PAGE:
Each for Equal

Latifa Al-Khalifa

We have opened the eyes of young girls to real possibilities, but we have more work to do so they fully see and embrace their potentials.

So much is being said about the indispensable need for equality between girls and boys in terms of academic opportunities and career achievements. No doubt this is a cause worthy of sustained action. In this article, however, I would like to use the term balance as a naturally affirming mechanism of gender interaction as we tread our way forward.

The celebration of International Women’s Day this month brings to the forefront of the unmistakable drive for gender parity and female empowerment. The movement to advance the cause of women and girls is ever compounding and progressing but it is worthy to note how it unfolds. It does not proceed on a linear flow. Instead, it is a journey of ups and downs.

One might ask, what factors contribute to the highs and lows? More importantly, what will carry the process through in between those two points?

Instead of looking at it from a global perspective or in the sense of institutional interventions, I would like to explore factors that matter to individuals – every little girl that is out there.

Some questions are relevant to the subject. To what extent does society allow girls to dream differently? Further, how does it invite, encourage, and celebrate the expanding role of women across fields? In what way do we enable a better outcome for girls?

I would argue that it begins with the right mental training. This we can and must handle from the earliest onset. A training on perspective.

Growth Mind-setting

A remarkable thing happens when girls learn that gender stereotypes are just that – old ways of categorizing roles, skills, and abilities – the kind of role assignment that has nothing to do with individual will and determination. They will discover that dreams are not gender-biased and that the field of opportunities is truly wide open if they set out to explore it.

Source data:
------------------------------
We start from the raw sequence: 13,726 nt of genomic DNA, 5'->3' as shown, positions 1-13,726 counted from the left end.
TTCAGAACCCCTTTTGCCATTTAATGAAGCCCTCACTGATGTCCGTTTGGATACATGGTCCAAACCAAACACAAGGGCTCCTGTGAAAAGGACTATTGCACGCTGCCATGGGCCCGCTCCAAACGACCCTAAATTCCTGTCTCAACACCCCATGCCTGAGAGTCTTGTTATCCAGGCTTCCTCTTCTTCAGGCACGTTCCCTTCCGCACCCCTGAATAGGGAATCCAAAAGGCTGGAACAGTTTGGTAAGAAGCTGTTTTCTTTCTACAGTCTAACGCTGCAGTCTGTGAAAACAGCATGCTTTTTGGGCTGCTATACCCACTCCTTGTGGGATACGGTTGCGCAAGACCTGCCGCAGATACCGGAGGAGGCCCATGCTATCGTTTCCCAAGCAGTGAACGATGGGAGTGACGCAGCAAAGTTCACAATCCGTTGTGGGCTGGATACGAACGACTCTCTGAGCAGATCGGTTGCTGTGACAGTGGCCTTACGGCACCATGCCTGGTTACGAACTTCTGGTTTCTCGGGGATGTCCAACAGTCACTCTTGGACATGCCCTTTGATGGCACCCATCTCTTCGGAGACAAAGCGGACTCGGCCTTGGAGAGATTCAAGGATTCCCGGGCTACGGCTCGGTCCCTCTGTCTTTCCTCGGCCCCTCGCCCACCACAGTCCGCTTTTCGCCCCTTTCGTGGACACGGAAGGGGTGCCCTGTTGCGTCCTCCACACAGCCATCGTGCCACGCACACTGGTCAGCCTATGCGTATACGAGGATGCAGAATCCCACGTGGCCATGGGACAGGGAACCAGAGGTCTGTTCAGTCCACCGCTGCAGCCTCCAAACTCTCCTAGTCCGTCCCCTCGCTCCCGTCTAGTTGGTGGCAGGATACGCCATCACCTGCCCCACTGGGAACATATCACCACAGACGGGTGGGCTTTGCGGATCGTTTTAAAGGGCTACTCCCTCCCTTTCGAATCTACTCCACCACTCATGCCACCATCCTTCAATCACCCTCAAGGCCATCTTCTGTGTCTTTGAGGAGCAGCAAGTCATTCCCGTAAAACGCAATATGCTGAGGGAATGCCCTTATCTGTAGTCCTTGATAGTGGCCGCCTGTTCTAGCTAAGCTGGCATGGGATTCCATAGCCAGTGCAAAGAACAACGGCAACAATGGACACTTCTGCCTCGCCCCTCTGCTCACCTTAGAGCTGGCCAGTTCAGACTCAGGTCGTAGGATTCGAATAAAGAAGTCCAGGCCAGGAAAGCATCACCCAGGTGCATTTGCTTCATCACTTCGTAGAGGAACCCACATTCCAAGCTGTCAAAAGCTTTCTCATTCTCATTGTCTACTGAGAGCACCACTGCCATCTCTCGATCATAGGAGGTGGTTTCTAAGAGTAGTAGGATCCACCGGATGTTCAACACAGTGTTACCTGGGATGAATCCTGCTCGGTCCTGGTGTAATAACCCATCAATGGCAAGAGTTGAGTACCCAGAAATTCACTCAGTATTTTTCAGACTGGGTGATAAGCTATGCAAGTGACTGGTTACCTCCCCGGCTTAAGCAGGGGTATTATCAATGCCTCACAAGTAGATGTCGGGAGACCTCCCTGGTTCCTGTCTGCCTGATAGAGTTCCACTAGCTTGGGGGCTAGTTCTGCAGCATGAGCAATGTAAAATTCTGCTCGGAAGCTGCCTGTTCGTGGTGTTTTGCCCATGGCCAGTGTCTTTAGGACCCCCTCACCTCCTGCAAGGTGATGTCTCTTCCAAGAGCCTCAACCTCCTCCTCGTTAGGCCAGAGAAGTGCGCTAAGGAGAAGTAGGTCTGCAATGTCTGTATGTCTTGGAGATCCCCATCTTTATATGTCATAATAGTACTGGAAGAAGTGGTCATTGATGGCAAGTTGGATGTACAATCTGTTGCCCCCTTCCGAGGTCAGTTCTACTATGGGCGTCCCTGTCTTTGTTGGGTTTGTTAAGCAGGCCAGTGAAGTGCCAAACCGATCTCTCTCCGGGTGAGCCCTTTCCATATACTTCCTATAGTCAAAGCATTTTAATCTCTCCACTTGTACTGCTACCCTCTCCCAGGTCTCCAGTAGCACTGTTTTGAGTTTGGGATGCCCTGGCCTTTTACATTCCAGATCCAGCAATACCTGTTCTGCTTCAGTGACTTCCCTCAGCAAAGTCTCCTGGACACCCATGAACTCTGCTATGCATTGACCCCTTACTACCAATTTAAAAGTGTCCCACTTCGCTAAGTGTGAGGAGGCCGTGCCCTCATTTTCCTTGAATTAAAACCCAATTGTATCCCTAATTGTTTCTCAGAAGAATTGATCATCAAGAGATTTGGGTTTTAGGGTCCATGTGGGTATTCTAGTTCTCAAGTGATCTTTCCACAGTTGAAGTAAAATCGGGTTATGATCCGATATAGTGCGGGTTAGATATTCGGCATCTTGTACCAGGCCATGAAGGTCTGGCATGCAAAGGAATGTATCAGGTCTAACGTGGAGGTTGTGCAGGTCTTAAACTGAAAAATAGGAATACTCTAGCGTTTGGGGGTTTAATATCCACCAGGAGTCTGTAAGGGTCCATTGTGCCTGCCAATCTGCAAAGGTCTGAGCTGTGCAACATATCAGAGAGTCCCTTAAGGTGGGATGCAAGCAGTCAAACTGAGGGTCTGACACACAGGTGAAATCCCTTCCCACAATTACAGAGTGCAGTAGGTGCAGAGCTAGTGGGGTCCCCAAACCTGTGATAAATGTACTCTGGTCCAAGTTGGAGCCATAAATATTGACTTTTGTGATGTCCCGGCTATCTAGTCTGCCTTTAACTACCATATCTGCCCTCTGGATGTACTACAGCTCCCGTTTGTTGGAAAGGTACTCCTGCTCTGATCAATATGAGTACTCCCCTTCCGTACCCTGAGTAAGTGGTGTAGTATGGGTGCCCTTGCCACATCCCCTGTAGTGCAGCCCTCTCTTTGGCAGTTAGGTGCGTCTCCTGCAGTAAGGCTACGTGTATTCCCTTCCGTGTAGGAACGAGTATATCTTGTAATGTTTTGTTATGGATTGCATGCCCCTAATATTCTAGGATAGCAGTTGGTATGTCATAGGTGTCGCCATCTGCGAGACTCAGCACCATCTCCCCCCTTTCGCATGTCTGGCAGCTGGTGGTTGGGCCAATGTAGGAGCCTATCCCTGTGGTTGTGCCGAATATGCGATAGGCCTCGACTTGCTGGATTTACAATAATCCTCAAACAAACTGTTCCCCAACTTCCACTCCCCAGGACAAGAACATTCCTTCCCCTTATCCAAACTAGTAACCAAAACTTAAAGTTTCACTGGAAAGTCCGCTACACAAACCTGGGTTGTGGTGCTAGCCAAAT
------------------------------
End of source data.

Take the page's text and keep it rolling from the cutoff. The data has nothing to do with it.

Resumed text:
This is the great power of the growth or learning mindset. It is flexible, dynamic and constantly open to improvement.

If girls grow with this type of perspective and mental habit, they:

• Take risks

• Are not afraid to try new things

• Are okay with not being perfect

• Appreciate small strides

• Acknowledge both their strengths and weaknesses

• Accept responsibility for their own decisions

• Embrace mistakes and learn from them

• Look at setbacks as constructive feedback

• Develop the habit of constant learning

• Feel confident about their ability to break new ground

• Perform with high standards

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• Connect better with other people

• Welcome change and challenges

• See themselves as a work in progress

This mental attitude is so powerful that it could rewrite the narrative of girls’ ambitions. We can look at it as a sort of magical wand that transforms self-doubt into the confidence to self-actualize. The growth perspective allows girls to embrace the process that has to take place between confusion and clarity, between mediocrity and mastery, between limiting beliefs and limitless vision.

Mentorship and Support

Parents and educators play a vital role in raising growth-oriented girls. Mind-setting is one of those things that is best preached through practice, through a careful and consistent demonstration of habits and behavior.

Exposing young girls to role models for daring and dreaming differently; to women who were met with obstacles but found their way around them; to trailblazers and pioneers in fields traditionally dominated by men – these leave profound imprints on girls’ mental picture of what’s possible.

Add to this the support of male peers and friends who are themselves equally enlightened by a flexible and accepting mindset. Fathers, brothers, peers create powerful signals of encouragement to young girls.

This cause is truly collective although real empowerment is a deeply personal experience. Not even society’s encouragement is as strong as girls generating their own power at will and by belief. This is independent strength. This is rejection-proof. When all else fails, the mind matters.

Let us tune our girls to see the glass as full, if only with possibilities that are yet to be – realities that they themselves will create in harmonious balance with the other half of the universe.

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